But (auto-)biography isn't playing a role here. Even if the DDS is false, or I think it's false, there may still be a satisfactory resolution to your aporetic tetrad.

As for the links, I read the first one when it came out, and it provoked thoughts similar to those expressed in my previous comment. As for the second link, I haven't read all your posts on the DDS or the entirety of your SEP article. But I don't think I misunderstand the DDS. What I tried to argue - or really, am trying to figure out - is whether the events God knows can be contingent without his knowledge/act of knowing being contingent as well.

Elliot writes: >>Instead, you seem to address the issue of whether or not the possession of knowledge requires the presence of an intrinsic mental state (such as a belief) that mediates that item of knowledge for the knower. In this sense, externalism is the position that there are no intrinsic mental states. Is this right?<<

Yes. There are no mediating items internal to the knower. I am not endorsing this view.

Chris M writes,

>> i) Knowledge exists in a knower. If God knows contingent truths, these truths must exist in him as things known in a knower. Yet, this position denies that God's knowledge of contingent truths is intrinsic to himself. Contingent truths are items that exist outside of God that are related to him by a relation of reason and dependence. God is not even intrinsically aware of them. Thus it follows that God does not, properly speaking, "know" contingent truths.<<

This follows if my (3) above is accepted:

3) Necessarily, if God knows some truth t, then (i) there an item intrinsic to God such as a mental act or a belief state (ii) whereby God knows t.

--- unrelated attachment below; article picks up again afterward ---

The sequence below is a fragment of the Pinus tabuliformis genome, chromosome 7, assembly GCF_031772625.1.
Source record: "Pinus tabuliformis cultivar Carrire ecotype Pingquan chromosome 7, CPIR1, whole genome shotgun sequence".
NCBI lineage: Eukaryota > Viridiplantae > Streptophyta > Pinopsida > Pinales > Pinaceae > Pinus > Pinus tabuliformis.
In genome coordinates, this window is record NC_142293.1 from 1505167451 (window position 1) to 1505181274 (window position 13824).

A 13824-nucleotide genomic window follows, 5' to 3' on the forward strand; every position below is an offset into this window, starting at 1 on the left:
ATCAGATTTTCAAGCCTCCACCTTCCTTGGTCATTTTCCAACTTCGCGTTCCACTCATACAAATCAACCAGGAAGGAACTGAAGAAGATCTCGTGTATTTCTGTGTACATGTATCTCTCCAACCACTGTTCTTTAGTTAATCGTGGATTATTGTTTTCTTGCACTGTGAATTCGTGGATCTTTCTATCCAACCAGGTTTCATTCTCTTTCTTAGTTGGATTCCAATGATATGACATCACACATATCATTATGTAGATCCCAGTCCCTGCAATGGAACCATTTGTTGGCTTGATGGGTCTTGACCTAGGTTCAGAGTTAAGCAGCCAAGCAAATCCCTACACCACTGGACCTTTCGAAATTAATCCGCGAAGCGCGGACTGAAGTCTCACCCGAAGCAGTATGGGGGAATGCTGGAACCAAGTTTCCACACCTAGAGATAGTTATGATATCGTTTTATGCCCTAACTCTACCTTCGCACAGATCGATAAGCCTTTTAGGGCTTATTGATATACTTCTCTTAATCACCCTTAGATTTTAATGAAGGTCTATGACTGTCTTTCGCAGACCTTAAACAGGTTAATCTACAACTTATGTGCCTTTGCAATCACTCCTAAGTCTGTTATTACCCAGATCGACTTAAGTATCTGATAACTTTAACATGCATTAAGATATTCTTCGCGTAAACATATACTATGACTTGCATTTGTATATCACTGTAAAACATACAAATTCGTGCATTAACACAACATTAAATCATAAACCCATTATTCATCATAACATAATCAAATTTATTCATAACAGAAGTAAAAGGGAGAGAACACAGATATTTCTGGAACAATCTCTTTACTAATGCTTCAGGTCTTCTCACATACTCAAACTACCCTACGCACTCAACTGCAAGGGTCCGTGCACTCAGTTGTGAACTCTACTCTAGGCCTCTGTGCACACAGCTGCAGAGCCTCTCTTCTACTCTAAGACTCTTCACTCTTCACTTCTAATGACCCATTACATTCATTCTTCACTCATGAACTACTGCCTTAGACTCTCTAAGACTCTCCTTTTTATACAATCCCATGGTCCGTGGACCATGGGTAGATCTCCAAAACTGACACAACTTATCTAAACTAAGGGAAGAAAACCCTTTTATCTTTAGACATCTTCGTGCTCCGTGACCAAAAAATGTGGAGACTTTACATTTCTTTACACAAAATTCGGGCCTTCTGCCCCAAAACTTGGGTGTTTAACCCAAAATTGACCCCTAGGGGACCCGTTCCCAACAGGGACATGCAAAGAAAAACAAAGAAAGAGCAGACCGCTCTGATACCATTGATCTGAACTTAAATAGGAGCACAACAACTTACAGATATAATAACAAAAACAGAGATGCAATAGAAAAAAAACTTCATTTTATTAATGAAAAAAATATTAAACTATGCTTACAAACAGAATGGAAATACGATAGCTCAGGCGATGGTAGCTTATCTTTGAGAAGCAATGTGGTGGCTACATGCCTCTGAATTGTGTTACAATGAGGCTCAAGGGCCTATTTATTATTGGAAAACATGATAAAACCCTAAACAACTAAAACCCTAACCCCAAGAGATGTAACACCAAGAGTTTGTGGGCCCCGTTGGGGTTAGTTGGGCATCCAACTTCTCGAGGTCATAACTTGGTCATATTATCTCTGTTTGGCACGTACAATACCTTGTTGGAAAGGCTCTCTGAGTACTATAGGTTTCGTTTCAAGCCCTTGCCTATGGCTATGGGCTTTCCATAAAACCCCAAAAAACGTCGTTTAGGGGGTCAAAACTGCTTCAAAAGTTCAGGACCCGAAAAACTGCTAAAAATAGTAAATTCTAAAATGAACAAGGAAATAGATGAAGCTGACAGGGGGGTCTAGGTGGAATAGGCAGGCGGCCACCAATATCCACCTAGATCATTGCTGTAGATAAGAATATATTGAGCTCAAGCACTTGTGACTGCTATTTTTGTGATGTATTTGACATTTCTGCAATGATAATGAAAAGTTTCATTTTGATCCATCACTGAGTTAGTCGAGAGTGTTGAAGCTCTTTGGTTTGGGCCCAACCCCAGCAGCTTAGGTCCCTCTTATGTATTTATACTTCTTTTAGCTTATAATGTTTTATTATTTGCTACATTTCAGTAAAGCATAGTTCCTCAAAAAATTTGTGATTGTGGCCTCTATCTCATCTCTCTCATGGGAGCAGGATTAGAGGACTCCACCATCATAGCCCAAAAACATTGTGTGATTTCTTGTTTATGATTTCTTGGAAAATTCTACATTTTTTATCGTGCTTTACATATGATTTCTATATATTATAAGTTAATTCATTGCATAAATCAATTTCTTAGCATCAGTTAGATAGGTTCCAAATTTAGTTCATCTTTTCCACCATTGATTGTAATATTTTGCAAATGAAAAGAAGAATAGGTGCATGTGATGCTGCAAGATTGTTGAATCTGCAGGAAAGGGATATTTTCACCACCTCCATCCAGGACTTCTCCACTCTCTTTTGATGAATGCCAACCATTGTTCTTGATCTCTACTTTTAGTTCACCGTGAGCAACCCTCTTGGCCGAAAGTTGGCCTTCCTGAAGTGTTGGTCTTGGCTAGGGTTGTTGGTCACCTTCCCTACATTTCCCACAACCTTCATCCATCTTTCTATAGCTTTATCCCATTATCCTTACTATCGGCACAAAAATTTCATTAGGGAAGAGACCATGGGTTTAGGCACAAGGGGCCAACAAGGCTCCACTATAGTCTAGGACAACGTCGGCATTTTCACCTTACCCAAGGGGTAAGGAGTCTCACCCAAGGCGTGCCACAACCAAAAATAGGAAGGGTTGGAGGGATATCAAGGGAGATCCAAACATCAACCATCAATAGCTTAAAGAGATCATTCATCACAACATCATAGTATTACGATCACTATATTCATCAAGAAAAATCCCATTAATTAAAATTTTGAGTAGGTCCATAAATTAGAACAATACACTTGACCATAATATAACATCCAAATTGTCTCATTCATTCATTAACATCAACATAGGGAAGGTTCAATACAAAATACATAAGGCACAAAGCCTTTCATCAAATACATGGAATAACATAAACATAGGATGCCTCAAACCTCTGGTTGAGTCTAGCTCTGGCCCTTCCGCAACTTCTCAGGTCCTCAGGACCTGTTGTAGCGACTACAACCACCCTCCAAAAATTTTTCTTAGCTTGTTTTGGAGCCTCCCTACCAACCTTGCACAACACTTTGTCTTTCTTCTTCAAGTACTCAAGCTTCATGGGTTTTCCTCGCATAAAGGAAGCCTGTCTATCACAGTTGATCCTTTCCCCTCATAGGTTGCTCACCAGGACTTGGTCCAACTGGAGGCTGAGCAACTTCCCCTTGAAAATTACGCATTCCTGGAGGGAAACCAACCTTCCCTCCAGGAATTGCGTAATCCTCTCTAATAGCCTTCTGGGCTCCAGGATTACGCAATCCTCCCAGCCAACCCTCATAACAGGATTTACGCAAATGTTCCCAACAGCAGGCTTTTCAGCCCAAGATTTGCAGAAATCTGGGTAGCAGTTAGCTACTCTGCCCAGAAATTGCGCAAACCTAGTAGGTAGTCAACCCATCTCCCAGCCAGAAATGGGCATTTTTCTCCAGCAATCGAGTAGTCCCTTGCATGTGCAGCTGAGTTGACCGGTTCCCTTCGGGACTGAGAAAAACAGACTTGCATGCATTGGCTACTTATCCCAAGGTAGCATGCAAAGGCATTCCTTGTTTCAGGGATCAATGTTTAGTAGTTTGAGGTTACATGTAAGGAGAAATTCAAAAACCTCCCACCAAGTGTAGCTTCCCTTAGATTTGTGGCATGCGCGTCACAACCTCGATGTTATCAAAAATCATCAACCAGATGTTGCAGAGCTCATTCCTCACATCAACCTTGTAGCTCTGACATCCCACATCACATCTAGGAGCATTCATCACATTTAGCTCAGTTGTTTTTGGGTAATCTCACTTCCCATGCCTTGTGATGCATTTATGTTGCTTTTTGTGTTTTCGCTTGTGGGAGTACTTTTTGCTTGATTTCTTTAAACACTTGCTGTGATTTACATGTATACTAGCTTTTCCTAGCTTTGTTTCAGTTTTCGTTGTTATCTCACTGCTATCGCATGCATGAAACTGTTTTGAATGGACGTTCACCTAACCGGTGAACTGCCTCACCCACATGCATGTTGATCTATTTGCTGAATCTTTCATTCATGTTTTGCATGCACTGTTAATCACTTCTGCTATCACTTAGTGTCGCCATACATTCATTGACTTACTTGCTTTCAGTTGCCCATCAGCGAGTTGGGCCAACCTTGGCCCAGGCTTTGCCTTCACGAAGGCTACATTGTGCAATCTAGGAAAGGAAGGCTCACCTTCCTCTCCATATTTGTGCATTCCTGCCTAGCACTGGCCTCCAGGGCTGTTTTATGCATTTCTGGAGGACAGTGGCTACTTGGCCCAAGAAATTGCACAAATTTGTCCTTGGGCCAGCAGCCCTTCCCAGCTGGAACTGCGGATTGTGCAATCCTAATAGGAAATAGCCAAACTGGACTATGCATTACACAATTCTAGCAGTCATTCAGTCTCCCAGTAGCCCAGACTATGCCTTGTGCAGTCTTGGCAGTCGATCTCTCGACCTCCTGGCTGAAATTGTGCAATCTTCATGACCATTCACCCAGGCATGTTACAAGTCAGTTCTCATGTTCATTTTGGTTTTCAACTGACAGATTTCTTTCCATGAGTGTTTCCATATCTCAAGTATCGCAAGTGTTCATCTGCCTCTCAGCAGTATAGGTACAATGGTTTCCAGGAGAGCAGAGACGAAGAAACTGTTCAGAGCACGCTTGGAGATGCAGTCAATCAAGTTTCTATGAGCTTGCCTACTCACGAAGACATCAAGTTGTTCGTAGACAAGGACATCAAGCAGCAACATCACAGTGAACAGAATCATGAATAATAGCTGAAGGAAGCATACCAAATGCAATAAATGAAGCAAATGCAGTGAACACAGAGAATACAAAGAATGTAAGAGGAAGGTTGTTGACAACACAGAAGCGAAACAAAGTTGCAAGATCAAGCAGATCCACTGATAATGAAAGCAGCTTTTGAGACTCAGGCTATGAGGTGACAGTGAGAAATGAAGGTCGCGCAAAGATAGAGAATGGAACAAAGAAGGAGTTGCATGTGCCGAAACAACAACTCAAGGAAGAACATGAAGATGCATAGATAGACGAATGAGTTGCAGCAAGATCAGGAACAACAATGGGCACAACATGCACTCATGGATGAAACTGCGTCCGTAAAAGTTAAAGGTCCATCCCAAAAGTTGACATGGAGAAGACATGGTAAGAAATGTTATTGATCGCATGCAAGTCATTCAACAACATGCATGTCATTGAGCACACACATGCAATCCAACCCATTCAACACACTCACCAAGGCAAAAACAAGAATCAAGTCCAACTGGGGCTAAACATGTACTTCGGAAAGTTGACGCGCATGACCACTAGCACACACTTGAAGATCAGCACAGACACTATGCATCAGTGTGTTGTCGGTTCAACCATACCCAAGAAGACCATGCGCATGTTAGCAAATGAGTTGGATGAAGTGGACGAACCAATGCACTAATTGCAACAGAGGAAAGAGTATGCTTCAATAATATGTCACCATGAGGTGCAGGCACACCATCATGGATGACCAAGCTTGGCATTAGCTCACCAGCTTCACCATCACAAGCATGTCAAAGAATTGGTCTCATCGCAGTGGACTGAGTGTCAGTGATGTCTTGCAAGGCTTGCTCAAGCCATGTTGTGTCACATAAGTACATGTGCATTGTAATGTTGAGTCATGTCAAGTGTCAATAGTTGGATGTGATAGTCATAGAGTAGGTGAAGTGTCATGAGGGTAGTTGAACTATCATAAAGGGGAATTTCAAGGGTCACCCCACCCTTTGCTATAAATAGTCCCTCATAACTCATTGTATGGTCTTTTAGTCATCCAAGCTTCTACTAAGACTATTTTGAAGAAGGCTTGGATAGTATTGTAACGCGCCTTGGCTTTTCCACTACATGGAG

So the pressure is on for the Thomist to find a way to deny (3). (3), is extremely plausible for any knower, finite or divine.

It is a contingent fact that the sky is now cloudless. I know that by looking at the sky. My hiking partner knows it too. My mind is in a state S1 which is the mental act of knowing that the sky is cloudless. My partner is in a numerically distinct state S2 which is the mental act, etc. That the sky is cloudless is not in either of our minds; but given that our minds are substances distinct from the objects known, there is need for something internal to minds that mediates between mind and object known.

The underlying problems are these: How do we know contingent facts? how does God know them? Does God know them in the same way we do or in a different way? If different, can we make sense of that way? By analogy?

Dennis writes >>What I tried to argue - or really, am trying to figure out - is whether the events God knows can be contingent without his knowledge/act of knowing being contingent as well.<<

Right. That's the problem.

Think of divine awareness as a pure, diaphanous spiritual light that knows objects by illuminating them, but which lacks any internal contents by virtue of which it knows objects. (Recall Sartre's critique of Husserl in Transcendence of the Ego). Then no question could arise about the identity of God with any of these contents, there being none.

But this will lead to its own difficulties.

What I'm going to say would probably be more fitting under the post you just made Bill (about the mystery/impossibility of creation). But I can't post there. So, I'll post here.